Welcome to the Read That Again! guide to children's film, cartoons and videos for younger viewers. Looking for good movies that won't warp their little brains too badly? Here are a few of our faves...

This page covers the letter "J."


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"Jason And The Argonauts"
(Columbia Pictures, 1963)

Perhaps of the greatest film of the Ray Harryhausen stop-motion animation canon, this holds up remarkably well over the years. It's a fine version of the ancient Greek myth of Jason and Medea, with a strong, straightforward script, cool costumes and special effects that were remarkable for their time and remain both charming and edifying for open-minded modern viewers. The acting is pretty stiff, but that's okay: this film works as both camp and fantasy, and the corny acting is definitely part of the fun. The monsters look groovy and are generally okay for all but the youngest children. I hadn't seen this one in years and years and was pleasantly surprised by how enjoyable it still is: definitely a cut above most of the other sword-and-sandals epics of the same era. (A+)


"The Jeff Corwin Experience, Season One"
(Animal Planet, 2008)

TV host Jeff Corwin is a big bundle of boyish enthusiasm, skipping through rainforests and desert landscapes in search of rare and unusual animals. It's like having Joey and Ross from "Friends" fused into a single character, and then set out on safari with a film crew in tow: Corwin is physical and rambunctious, but also knowledgeable and able to rattle off scientific facts about poisonous critters that he's just dug out of the underbrush -- obviously working from memory, since the viper or dart frog or whatever isn't waiting around for him to read anything off of a cue card. The show has an appealing improvisational air about it, with has its plusses and minuses. On the plus side, the show is exciting and quickly draws you in; Corwin has a cheerful, magnetic presence and his enthusiasm for nature comes through clearly. He also consistently works in eco-friendly messages and talks about having respect for nature, about leaving wild animals alone (especially dangerous ones) and about the need to protect habitat, etc. On the down side, you get a nagging feeling that there's a lot of information that is being left out, and that the mini-lectures Corwin delivers while, say, holding the deadliest viper in Central America, might not be as thorough as it might otherwise be. Corwin is sensitive to how much each animal is willing to put up with, and once he drops the animal back into the wild, the encounter (and the lecture) is over with. Also, his hands-on approach seems pretty invasive -- even though he often is taking part in scientific studies (tagging animals, etc.) and takes great pains to explain that what he is doing has been officially sanctioned, the overall effect may be to encourage audience members to mess about with wild animals themselves, which may have unfortunate consequences. On balance, though, the show is informative and fun: one of the most amusing aspects is how totally into snakes Corwin is. So, if you like to see rare and deadly and beautiful serpents, this is definitely the show for you! There are plenty of mammals and birds, too, but Corwin does love the creepy crawlies. Overall this is a fun show, definitely worth checking out. (A)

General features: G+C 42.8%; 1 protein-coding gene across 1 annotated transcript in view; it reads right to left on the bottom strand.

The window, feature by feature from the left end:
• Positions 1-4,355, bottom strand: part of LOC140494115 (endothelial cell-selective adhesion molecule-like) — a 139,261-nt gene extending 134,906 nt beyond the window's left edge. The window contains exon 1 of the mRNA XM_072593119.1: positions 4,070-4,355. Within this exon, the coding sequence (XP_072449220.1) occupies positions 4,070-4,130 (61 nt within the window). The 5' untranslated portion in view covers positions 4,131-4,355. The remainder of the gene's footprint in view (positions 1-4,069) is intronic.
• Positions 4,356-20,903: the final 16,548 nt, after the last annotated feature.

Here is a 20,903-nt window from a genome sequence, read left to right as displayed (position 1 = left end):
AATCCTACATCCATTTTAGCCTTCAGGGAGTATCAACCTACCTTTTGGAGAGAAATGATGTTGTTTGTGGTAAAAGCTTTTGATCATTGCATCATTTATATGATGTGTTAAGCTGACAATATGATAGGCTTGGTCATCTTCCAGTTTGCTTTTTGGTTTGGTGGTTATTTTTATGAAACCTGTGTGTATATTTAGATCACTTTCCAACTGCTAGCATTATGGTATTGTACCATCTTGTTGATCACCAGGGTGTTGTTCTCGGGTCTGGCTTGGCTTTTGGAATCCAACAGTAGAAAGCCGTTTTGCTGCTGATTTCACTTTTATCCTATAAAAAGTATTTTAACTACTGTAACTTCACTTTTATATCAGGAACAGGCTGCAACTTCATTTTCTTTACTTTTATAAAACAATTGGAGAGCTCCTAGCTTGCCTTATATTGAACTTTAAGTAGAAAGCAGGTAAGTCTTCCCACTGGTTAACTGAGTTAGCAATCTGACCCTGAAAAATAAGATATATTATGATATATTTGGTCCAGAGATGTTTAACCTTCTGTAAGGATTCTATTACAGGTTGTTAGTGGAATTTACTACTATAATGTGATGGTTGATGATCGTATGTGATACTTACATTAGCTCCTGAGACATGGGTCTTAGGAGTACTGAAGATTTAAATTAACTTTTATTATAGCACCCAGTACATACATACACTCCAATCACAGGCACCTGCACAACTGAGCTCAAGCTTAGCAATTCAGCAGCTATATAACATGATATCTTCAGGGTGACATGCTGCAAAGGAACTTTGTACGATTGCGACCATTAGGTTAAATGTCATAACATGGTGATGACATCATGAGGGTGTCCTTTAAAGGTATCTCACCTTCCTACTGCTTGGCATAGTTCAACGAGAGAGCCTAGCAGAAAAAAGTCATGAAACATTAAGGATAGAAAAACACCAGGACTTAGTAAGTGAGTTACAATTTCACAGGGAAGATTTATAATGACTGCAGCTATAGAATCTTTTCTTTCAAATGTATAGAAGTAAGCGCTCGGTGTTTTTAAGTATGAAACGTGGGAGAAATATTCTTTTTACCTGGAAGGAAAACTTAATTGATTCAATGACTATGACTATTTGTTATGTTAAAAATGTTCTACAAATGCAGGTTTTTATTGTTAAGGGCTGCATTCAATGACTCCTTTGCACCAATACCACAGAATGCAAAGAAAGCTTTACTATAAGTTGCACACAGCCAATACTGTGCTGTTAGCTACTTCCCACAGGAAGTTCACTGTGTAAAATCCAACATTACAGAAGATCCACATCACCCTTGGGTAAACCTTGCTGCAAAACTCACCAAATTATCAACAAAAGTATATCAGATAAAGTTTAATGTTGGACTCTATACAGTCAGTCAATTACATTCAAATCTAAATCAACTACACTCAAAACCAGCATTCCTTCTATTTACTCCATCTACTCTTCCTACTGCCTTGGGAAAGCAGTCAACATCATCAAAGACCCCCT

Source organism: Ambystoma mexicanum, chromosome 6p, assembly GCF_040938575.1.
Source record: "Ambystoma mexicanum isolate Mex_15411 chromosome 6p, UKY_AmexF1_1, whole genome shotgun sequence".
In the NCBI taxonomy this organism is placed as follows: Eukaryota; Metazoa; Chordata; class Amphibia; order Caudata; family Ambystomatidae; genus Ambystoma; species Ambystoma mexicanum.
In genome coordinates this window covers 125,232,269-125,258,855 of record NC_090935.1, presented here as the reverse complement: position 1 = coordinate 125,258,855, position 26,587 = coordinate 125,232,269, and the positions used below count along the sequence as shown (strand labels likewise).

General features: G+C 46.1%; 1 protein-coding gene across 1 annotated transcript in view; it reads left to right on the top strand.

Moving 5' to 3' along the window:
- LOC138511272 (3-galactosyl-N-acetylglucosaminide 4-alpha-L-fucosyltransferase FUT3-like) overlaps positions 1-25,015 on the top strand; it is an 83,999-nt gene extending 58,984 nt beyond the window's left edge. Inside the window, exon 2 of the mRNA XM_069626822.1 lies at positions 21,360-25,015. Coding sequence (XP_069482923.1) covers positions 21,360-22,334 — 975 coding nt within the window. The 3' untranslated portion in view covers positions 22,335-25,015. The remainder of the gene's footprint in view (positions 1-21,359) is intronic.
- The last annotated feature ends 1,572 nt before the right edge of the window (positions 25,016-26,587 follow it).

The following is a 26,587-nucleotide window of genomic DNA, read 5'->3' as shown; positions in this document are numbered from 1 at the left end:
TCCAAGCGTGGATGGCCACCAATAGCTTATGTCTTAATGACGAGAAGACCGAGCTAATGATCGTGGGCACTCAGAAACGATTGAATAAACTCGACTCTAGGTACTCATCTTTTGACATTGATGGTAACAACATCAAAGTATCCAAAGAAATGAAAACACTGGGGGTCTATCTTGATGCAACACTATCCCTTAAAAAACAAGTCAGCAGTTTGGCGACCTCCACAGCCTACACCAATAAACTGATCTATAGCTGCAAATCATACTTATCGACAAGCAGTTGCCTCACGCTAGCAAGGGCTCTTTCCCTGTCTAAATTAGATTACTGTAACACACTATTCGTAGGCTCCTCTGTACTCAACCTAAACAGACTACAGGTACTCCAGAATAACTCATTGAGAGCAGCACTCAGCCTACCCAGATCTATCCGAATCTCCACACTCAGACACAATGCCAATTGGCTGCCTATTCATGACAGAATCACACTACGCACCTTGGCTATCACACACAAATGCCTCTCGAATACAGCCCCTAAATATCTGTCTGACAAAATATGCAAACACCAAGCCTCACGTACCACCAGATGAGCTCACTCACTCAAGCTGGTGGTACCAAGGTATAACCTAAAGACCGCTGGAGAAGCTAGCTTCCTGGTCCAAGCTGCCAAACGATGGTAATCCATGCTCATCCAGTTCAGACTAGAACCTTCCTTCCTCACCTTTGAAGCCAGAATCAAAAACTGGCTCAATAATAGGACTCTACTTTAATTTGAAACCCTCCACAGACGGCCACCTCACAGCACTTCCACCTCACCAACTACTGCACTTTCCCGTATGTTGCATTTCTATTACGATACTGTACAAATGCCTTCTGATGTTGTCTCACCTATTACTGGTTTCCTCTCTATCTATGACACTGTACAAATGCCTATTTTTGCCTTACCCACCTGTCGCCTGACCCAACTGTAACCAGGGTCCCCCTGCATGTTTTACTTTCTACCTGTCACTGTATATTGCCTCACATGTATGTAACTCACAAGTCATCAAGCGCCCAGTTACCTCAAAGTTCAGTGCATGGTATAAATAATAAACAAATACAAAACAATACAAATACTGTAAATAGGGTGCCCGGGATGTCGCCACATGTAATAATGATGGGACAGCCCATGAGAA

"The Jeff Corwin Experience, Season Two"
(Animal Planet, 2008)

(A)


"Jeff Corwin: Into Alaska With Jeff Corwin"
(Travel Channel, 2008)

(-)


"The Jetsons"
(Hanna-Barbera)

Hanna-Barbera's delightful, futuristic animated sitcom, featuring the often grumpy, somewhat nebbishy George Jetson -- an unheralded office worker in an age of floating apartment buildings, robot maids, atomic flying cars and 2000-mph speed limits. This Kennedy-era vision of a high-tech utopia was actually a lampoon of the suburban culture of the '60s... and a pretty darn good one, too! It's amazing, considering the amount of psychic space it takes up in the pop culture of the 1960s and '70s, that the original Jetsons show only lasted one season, from 1962-63... But it's certainly worth revisiting as the future keeps coming closer. I still want me one of them jet packs! (A)


"The Jetsons, Season Two"
(Hanna-Barbera)

I haven't seen this reboot from 1985, but apparently it's really sucky. Just stick with the original, and you'll be fine. (-)


"The Jetsons: The Movie"
(Universal Studios, 1990)

Ditto with the movie version... (-)


"Journey To The Center Of The Earth"
(20th Century Fox, 1959)

This faithful adaptation of an old Jules Verne sci-fi tale is one of those magnificently slow-moving, inherently dull action films of the Technicolor era... There's a lot of set-up involved in the plot, and surprisingly little actual action in the end. And yet, it's a fun, campy film, with James Mason hamming it up amid an otherwise undistinguished (but likably mediocre) cast... There's some very imaginative set design in the "underground world", with towering crystaline forests and gigantic mushrooms, great piles of dyed-red tapioca used to represent lava, and hilarious back projections of iguanas which are meant to be big, scary "dinosaurs." I don't know how well a film this sluggish will play for the media-savvy youth of today, but amid the TV reruns and after-school specials of the 1970s, stuff like this was what we cut our teeth on, and how we learned to savor the cheesiness of schlock-pop culture. Good for a laugh. (B-)


"The Jungle Book"
(Walt Disney, 1967)

(B)


"The Jungle Book"
(Walt Disney, 2003)

Is the sequel any good? How should I know? Never seen it. (-)




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